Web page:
To proceed, the principal obstacle must first be removed; and this obstacle is the tendency to lose faith whenever we fail to make real the ideal the very moment we expect to do so. This tendency is present to some degree in nearly every mind that is working for greater things, and it postpones the day of realization whenever it is permitted to exercise its power of retrogression. Many a person has fallen into chronic despondency after having had a glimpse of the ideal, because it was so very beautiful, so very desirable, in fact, the only one thing that could satisfy, and yet seemingly so far away and so impossible to reach.

But here is a place where we must exercise extraordinary faith. We must never recognize the gulf that seems to exist between our present state and the state we desire to reach. On the other hand, we must continue in the conviction that the gulf is only seeming and that we positively shall reach the ideal that appears in the splendors of what seems to be a distant future, although what actually is very near at hand.

Those who have more faith and more determination do not, as a rule, fall down when they meet this seeming gulf; they inwardly know that every ideal will some time be realized. It could not be otherwise, because what we see in the distance is invariably something that lies in the pathway of our own eternal progress, and if we continue to move forward we must inevitably reach it. But even to these the ideal does at times appear to be very far away, and the time of waiting seems very long.

They are frequently on the verge of giving up and fears arise at intervals that many unpleasant experiences may, after all, be met before the great day of realization is gained; however, we cannot afford to entertain such fears for a moment nor to think that anything unpleasant can transpire during the period of transition; that is, the passing from the imperfections of present conditions to the joys and delights of an ideal life. We must remember that fear and despondency invariably retard our progress, no matter what our object in view may be, and that discouragement is very liable to cause a break in the engine that is to take our train to the fair city we so long have desired to reach.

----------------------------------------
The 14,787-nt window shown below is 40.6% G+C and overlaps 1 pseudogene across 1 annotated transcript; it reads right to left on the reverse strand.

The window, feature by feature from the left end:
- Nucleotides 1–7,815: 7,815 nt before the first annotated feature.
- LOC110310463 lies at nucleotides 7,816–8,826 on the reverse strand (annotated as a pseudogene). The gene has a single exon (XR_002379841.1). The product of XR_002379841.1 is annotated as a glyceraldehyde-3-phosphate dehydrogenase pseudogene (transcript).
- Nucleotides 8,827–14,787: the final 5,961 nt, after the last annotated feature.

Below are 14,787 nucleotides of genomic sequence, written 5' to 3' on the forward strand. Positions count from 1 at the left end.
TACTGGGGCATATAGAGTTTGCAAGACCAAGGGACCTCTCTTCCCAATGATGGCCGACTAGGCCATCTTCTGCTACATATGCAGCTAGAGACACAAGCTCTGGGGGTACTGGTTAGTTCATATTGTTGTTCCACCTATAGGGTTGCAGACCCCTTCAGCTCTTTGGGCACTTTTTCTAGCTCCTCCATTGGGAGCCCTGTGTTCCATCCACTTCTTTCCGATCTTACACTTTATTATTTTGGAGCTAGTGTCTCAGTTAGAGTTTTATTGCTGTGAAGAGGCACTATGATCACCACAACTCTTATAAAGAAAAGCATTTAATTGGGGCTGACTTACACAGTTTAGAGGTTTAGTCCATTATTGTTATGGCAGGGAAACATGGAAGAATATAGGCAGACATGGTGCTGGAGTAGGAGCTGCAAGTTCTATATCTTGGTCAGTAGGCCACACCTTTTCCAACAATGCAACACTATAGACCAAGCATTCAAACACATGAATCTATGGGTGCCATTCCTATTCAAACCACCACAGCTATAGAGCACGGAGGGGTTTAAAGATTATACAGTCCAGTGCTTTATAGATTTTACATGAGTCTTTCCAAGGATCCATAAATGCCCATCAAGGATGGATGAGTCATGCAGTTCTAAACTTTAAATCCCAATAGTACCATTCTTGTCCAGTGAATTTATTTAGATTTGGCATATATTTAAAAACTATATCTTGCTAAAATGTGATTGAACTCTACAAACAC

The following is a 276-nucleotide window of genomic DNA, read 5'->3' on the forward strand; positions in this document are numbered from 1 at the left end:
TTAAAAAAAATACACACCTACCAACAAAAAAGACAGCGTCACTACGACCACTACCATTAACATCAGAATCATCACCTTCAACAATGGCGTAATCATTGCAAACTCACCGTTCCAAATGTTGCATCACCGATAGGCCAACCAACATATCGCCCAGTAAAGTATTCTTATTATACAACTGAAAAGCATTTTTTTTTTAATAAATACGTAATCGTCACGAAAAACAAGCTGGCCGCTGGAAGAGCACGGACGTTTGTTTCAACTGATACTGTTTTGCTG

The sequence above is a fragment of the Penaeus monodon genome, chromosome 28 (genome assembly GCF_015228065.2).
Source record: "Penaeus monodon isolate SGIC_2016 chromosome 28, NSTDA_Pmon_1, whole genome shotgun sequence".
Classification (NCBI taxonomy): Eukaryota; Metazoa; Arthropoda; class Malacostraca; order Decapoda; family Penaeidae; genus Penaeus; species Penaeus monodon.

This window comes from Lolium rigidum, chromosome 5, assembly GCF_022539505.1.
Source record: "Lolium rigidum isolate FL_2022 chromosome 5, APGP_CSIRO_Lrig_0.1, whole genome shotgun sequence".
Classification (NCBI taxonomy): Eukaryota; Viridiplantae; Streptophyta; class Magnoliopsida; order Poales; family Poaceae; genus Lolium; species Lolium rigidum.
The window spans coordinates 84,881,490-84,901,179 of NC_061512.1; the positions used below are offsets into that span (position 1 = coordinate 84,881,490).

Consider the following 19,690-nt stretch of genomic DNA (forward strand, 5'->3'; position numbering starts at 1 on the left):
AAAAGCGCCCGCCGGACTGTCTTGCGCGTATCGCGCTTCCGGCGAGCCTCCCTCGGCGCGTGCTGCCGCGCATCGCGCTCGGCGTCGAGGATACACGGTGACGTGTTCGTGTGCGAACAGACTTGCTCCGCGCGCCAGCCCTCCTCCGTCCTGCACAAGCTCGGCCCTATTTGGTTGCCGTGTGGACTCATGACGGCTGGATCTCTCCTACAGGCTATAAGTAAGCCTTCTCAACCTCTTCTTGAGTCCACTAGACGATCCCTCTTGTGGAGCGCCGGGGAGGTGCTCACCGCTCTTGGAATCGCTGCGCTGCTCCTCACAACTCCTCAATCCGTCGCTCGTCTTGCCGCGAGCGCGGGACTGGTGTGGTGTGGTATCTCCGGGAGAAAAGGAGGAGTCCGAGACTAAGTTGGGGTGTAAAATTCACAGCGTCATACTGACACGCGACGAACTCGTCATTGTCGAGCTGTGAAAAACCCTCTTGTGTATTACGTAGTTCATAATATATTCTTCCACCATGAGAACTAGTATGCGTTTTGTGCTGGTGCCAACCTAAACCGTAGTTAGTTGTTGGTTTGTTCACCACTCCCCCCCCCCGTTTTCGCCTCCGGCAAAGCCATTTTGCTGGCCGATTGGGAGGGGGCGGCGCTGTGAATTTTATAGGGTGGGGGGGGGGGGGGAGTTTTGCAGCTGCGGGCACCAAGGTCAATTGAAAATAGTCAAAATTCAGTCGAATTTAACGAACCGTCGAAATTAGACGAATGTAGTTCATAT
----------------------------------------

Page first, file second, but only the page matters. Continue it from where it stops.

The time of waiting may seem long during such moments as come when the mind is down, but so long as the mind is on the heights the waiting time disappears, and the pleasure of pursuit comes to take its place. In this connection we should remember that the more frequently we permit the mind to fall down into fears and doubts the longer we shall have to wait for the realization of the ideal; and the more we live in the upper story of life the sooner we shall reach the goal in view. There are many who give up temporarily all efforts toward reaching their ideals, thinking it is impossible and that nothing is gained by trying, but such minds should realize that they are simply making their future progress more difficult by retarding their present progress. Such minds should realize the great fact that every ideal can be made real, because nothing is impossible.

To reach any desired goal the doing of certain things is necessary, but if those things are not done now they will have to be done later; besides, when we give up in the present we always make the obstacles in our way much greater than they were before. Those things that are necessary to promote our progress become more difficult to do the longer we remain in what may be termed the "giving up" attitude, and the reason why is found in the fact that the mind that gives up becomes smaller and smaller; it loses ability, capacity and power and becomes less and less competent to cope with the problems at hand. Whenever we give up we invariably fall down into a smaller mental state.

When we cease to move forward we begin to move backwards. We retard progression only when we cease to promote progression. On the other hand, so long as we continue to pursue the ideal we ascend into larger and larger mental states, and thus increase our power to make real the ideals that are before us. The belief that it is impossible to make real the ideal has no foundation whatever in truth. It is simply an illusion produced by fear and has no place in the exact science of life. When you discern an ideal you discover something that lies in your own onward path. Move forward and you simply cannot fail to reach it; but when you are to reach the coveted goal depends upon how rapidly you are moving now. Knowing this, and knowing that fear, doubt, discouragement and indifference invariably retard this forward movement, we shall find it most profitable to remove those mental states absolutely.